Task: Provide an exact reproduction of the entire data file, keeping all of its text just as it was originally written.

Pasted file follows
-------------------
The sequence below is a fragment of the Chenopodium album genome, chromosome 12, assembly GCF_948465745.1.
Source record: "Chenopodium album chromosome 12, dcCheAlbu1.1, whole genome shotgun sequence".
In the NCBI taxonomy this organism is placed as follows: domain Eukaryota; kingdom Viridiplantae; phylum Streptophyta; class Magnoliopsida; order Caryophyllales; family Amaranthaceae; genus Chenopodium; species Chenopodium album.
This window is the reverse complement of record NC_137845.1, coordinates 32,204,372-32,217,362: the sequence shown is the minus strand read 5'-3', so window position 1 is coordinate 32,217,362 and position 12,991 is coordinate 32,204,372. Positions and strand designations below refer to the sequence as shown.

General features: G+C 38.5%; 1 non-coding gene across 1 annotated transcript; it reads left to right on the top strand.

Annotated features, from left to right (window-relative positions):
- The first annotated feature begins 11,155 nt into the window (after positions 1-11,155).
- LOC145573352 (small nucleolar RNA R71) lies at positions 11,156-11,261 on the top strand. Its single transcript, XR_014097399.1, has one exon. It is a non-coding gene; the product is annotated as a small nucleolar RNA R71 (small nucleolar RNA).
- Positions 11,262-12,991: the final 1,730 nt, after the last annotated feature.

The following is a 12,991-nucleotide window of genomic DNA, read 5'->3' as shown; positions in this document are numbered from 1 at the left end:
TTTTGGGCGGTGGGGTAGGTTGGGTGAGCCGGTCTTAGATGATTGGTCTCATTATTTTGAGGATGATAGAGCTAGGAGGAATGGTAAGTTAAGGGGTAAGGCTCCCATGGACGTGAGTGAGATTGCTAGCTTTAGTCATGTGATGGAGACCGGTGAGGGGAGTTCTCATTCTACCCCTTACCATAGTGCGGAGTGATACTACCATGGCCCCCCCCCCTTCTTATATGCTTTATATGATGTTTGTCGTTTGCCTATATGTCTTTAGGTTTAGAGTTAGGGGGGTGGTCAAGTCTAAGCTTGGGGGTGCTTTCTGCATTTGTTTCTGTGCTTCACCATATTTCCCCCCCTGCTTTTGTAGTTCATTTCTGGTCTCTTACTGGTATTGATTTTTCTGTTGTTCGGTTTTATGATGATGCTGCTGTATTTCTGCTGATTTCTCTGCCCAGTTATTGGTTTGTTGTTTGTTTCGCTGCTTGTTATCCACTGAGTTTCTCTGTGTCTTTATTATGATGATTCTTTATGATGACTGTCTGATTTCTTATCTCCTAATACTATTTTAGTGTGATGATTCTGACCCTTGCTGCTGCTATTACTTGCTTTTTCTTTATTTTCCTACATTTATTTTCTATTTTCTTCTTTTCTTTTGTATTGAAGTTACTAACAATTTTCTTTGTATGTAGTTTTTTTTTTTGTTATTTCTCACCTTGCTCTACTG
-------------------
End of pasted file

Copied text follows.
The sequence below is a fragment of the Chenopodium album genome, chromosome 12, assembly GCF_948465745.1.
Source record: "Chenopodium album chromosome 12, dcCheAlbu1.1, whole genome shotgun sequence".
In the NCBI taxonomy this organism is placed as follows: domain Eukaryota; kingdom Viridiplantae; phylum Streptophyta; class Magnoliopsida; order Caryophyllales; family Amaranthaceae; genus Chenopodium; species Chenopodium album.
This window is the reverse complement of record NC_137845.1, coordinates 32,204,372-32,217,362: the sequence shown is the minus strand read 5'-3', so window position 1 is coordinate 32,217,362 and position 12,991 is coordinate 32,204,372. Positions and strand designations below refer to the sequence as shown.

General features: G+C 38.5%; 1 non-coding gene across 1 annotated transcript; it reads left to right on the top strand.

Annotated features, from left to right (window-relative positions):
- The first annotated feature begins 11,155 nt into the window (after positions 1-11,155).
- LOC145573352 (small nucleolar RNA R71) lies at positions 11,156-11,261 on the top strand. Its single transcript, XR_014097399.1, has one exon. It is a non-coding gene; the product is annotated as a small nucleolar RNA R71 (small nucleolar RNA).
- Positions 11,262-12,991: the final 1,730 nt, after the last annotated feature.

The following is a 12,991-nucleotide window of genomic DNA, read 5'->3' as shown; positions in this document are numbered from 1 at the left end:
TTTTGGGCGGTGGGGTAGGTTGGGTGAGCCGGTCTTAGATGATTGGTCTCATTATTTTGAGGATGATAGAGCTAGGAGGAATGGTAAGTTAAGGGGTAAGGCTCCCATGGACGTGAGTGAGATTGCTAGCTTTAGTCATGTGATGGAGACCGGTGAGGGGAGTTCTCATTCTACCCCTTACCATAGTGCGGAGTGATACTACCATGGCCCCCCCCCCTTCTTATATGCTTTATATGATGTTTGTCGTTTGCCTATATGTCTTTAGGTTTAGAGTTAGGGGGGTGGTCAAGTCTAAGCTTGGGGGTGCTTTCTGCATTTGTTTCTGTGCTTCACCATATTTCCCCCCCTGCTTTTGTAGTTCATTTCTGGTCTCTTACTGGTATTGATTTTTCTGTTGTTCGGTTTTATGATGATGCTGCTGTATTTCTGCTGATTTCTCTGCCCAGTTATTGGTTTGTTGTTTGTTTCGCTGCTTGTTATCCACTGAGTTTCTCTGTGTCTTTATTATGATGATTCTTTATGATGACTGTCTGATTTCTTATCTCCTAATACTATTTTAGTGTGATGATTCTGACCCTTGCTGCTGCTATTACTTGCTTTTTCTTTATTTTCCTACATTTATTTTCTATTTTCTTCTTTTCTTTTGTATTGAAGTTACTAACAATTTTCTTTGTATGTAGTTTTTTTTTTTGTTATTTCTCACCTTGCTCTACTG